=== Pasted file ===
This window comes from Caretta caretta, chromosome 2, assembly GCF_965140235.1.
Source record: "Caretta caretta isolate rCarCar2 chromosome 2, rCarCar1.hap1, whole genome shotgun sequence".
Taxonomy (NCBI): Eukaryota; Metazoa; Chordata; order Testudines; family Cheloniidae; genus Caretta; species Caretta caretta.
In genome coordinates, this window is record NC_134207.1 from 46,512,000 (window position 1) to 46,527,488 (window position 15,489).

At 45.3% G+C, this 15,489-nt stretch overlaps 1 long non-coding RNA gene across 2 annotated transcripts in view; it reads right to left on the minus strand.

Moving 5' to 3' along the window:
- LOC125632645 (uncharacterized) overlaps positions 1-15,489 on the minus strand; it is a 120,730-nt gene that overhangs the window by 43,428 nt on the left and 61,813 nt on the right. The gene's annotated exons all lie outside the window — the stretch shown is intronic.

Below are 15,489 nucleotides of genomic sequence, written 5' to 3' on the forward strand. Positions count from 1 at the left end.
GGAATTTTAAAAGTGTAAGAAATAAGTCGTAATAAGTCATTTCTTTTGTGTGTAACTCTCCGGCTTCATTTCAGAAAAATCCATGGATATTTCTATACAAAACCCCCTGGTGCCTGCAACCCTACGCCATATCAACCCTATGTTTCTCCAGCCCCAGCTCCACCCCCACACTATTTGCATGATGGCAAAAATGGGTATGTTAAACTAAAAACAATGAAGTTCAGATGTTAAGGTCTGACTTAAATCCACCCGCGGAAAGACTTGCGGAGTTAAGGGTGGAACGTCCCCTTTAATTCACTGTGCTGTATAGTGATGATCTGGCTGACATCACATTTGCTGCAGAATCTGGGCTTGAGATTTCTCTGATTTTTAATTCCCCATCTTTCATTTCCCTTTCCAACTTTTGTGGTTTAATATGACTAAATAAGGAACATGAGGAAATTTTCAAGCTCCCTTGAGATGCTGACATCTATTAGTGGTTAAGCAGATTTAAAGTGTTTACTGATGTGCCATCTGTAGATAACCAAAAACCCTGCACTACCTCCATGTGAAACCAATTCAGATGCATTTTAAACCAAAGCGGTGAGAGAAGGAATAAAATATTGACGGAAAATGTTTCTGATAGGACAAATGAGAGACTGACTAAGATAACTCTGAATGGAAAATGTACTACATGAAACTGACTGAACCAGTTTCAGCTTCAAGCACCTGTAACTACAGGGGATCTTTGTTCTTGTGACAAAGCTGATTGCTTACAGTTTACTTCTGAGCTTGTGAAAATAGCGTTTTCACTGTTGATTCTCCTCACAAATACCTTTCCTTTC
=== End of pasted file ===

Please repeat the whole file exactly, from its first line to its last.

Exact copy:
This window comes from Caretta caretta, chromosome 2, assembly GCF_965140235.1.
Source record: "Caretta caretta isolate rCarCar2 chromosome 2, rCarCar1.hap1, whole genome shotgun sequence".
Taxonomy (NCBI): Eukaryota; Metazoa; Chordata; order Testudines; family Cheloniidae; genus Caretta; species Caretta caretta.
In genome coordinates, this window is record NC_134207.1 from 46,512,000 (window position 1) to 46,527,488 (window position 15,489).

At 45.3% G+C, this 15,489-nt stretch overlaps 1 long non-coding RNA gene across 2 annotated transcripts in view; it reads right to left on the minus strand.

Moving 5' to 3' along the window:
- LOC125632645 (uncharacterized) overlaps positions 1-15,489 on the minus strand; it is a 120,730-nt gene that overhangs the window by 43,428 nt on the left and 61,813 nt on the right. The gene's annotated exons all lie outside the window — the stretch shown is intronic.

Below are 15,489 nucleotides of genomic sequence, written 5' to 3' on the forward strand. Positions count from 1 at the left end.
GGAATTTTAAAAGTGTAAGAAATAAGTCGTAATAAGTCATTTCTTTTGTGTGTAACTCTCCGGCTTCATTTCAGAAAAATCCATGGATATTTCTATACAAAACCCCCTGGTGCCTGCAACCCTACGCCATATCAACCCTATGTTTCTCCAGCCCCAGCTCCACCCCCACACTATTTGCATGATGGCAAAAATGGGTATGTTAAACTAAAAACAATGAAGTTCAGATGTTAAGGTCTGACTTAAATCCACCCGCGGAAAGACTTGCGGAGTTAAGGGTGGAACGTCCCCTTTAATTCACTGTGCTGTATAGTGATGATCTGGCTGACATCACATTTGCTGCAGAATCTGGGCTTGAGATTTCTCTGATTTTTAATTCCCCATCTTTCATTTCCCTTTCCAACTTTTGTGGTTTAATATGACTAAATAAGGAACATGAGGAAATTTTCAAGCTCCCTTGAGATGCTGACATCTATTAGTGGTTAAGCAGATTTAAAGTGTTTACTGATGTGCCATCTGTAGATAACCAAAAACCCTGCACTACCTCCATGTGAAACCAATTCAGATGCATTTTAAACCAAAGCGGTGAGAGAAGGAATAAAATATTGACGGAAAATGTTTCTGATAGGACAAATGAGAGACTGACTAAGATAACTCTGAATGGAAAATGTACTACATGAAACTGACTGAACCAGTTTCAGCTTCAAGCACCTGTAACTACAGGGGATCTTTGTTCTTGTGACAAAGCTGATTGCTTACAGTTTACTTCTGAGCTTGTGAAAATAGCGTTTTCACTGTTGATTCTCCTCACAAATACCTTTCCTTTC